Draw us in pink, my child.

Maurice pressed the hammer to Ivan’s nose. “I could.  I’ve done it before.” He spat on Ivan’s coat. “How dare you embarrass me! My name! I built this company! You work for me!” Maurice leaned in, locking eyes with Ivan. “I own you!”

Ivan rocked back and forth, rattling the chains. Duct tape made it hard to breath, and even harder to talk. All he could do was piss himself and think. “I’m going to die here. My wife… My daughter…”

His daughter Saria’s face flashed as his eye exploded; its nerve clung to the hammer’s flat edge.

Ears ringing, Ivan’s smashed and distorted pupil stared back at his remaining eye. “No!” he screamed. Ivan tensed up and squeezed his eye shut; he could still see himself from the hammer’s perspective. The hammer fell and his bowels quivered. Shock, desperation and fear consumed his psyche; he passed out before the next strike.

“Crimson washed in white… What a mess,” a raspy voice responded. “Get up.”

Rattling chains echoed throughout the warehouse. Ivan’s wailing followed a heavy thud.

Mannequins stood over Ivan. Their skin was transparent with what looked like universes underneath. They were human enough, aside from the obvious aesthetic differences. “Get up,” said the male mannequin. His clothes resembled something from the Lord of the Rings. His hands yanked the tape from Ivan’s mouth.

Ivan yelled, urinating himself again. His underwear squished and sloshed as he jostled about. “A-a-am I dead?”

“Do the dead shit themselves?” The mannequin woman responded. She was slim, but shapely. Her silver hair matched her plain white tee-shirt and odd denim pants. “This is a waste of time. Just eat his soul. He can’t help us, ReSal.”

“Patience, my dear,” ReSal responded, chuckling with a sinister rasp. “He will.” ReSal waved his hand; the pain, feces and urine surrounding Ivan vanished.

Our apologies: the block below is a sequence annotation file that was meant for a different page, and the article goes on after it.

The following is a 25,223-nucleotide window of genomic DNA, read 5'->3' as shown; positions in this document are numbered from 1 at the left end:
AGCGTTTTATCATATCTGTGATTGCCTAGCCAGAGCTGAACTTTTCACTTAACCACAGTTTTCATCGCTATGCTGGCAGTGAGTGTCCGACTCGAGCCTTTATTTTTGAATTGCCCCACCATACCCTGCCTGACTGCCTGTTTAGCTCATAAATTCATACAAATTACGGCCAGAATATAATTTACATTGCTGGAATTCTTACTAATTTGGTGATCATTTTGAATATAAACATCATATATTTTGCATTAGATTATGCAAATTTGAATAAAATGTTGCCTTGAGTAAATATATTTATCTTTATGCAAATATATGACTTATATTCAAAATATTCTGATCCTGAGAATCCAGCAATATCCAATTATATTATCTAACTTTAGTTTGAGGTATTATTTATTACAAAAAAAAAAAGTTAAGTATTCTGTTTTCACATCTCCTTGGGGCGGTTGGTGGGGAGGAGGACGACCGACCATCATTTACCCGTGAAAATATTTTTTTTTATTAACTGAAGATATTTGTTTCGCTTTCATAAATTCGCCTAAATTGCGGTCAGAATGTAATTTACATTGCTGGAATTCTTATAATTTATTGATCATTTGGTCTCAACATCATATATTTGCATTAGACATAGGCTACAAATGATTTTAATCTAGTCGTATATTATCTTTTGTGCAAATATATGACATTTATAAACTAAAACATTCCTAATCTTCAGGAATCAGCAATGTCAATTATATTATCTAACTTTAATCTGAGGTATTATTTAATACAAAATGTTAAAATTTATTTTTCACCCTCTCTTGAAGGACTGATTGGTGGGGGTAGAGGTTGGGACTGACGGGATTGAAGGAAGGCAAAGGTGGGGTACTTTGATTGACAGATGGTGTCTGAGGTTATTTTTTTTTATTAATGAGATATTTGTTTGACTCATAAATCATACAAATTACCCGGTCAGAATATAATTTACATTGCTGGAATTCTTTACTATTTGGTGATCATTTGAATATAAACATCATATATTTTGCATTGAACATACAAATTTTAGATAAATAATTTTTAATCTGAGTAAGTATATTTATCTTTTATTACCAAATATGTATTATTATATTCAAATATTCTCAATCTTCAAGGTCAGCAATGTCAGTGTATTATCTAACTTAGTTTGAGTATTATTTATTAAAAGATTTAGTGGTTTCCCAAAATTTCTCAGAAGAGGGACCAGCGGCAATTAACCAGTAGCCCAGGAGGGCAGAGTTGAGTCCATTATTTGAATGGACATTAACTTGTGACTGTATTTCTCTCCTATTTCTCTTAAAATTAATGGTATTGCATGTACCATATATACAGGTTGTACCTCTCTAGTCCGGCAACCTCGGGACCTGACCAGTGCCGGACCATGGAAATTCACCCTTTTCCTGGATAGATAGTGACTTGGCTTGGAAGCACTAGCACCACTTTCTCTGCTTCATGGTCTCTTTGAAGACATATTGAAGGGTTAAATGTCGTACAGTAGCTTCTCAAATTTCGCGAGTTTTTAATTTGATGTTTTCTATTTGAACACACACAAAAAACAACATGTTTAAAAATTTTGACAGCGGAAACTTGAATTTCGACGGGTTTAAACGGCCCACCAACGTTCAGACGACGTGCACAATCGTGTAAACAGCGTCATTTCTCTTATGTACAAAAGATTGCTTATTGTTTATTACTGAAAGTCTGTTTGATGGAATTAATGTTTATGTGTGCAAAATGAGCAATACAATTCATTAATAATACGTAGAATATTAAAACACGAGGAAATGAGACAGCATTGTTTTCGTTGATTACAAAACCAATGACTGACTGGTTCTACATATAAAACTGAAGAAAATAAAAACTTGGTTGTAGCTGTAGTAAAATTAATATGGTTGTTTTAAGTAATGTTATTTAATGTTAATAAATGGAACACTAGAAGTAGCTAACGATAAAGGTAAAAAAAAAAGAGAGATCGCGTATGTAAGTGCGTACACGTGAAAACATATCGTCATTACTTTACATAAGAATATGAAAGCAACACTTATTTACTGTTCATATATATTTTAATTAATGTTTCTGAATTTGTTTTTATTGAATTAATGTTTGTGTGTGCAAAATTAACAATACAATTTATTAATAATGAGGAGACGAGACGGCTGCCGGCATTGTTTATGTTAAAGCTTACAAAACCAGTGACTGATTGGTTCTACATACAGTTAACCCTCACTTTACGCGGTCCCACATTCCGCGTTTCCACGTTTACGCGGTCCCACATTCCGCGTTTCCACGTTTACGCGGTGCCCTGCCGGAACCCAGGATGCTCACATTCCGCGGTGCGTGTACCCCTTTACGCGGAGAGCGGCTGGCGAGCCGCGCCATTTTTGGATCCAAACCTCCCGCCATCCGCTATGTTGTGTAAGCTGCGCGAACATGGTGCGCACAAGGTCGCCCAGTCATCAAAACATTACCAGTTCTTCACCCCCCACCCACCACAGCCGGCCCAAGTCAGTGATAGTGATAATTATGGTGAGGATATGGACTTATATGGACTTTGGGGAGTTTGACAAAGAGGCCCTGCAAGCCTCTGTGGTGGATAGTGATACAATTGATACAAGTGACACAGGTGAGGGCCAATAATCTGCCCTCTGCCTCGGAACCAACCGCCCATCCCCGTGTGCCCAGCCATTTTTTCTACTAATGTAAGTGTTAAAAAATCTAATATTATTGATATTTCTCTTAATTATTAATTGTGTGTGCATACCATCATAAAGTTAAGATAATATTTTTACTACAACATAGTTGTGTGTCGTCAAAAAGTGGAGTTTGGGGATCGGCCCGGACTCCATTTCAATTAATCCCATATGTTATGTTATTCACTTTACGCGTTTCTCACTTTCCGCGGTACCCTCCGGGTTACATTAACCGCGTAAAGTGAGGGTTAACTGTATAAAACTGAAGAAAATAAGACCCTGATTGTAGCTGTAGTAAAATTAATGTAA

Ivan blinked and gazed at them with both of his eyes. He was calm, but something didn’t feel right. “Ok, so I’m not dead… ?  Then you must be demons or–”

“Shut your mouth, meat sack!” Rin yelled, her soft, glass palm whacked Ivan across the face. “Don’t confuse us with your man-made fantasies. Demons!” She hit Ivan again. “We saved you.” Rin pointed at Maurice’s mangled body. “We’ve been following you, and debated whether or not we should even take action to assist you; if it wasn’t for my partner, ReSal, that soulless husk would have smashed your eyes in and fornicated your skull. Then he would’ve have taken that hammer and smashed your brains and his semen all over this room. Despite my interjection, Master ReSal believes you are much too valuable to die such a gruesome, humiliating death.”

“You’re too kind, Rin,” ReSal chimed in.

ReSal’s voice alone was enough to make Ivan think nothing good could come of this interaction. It was thick and raspy, like a demon who had spent centuries singing and chain-smoking. Ivan shook, unable to respond.

ReSal snapped his fingers and Ivan’s chains hit the ground. “Now do-”

Ivan sprinted through the two creatures, before a force swept him off his feet and suspended him in the air. He yelped. “Please! Let me go!”

“Now, now, Ivan, don’t be so … rash. We have a proposal for you; isn’t that right, Rin?”

Rin curtsied. “It is so, my liege.” Her eyes were pitch black, save for white pupils. Her stare stabbed Ivan.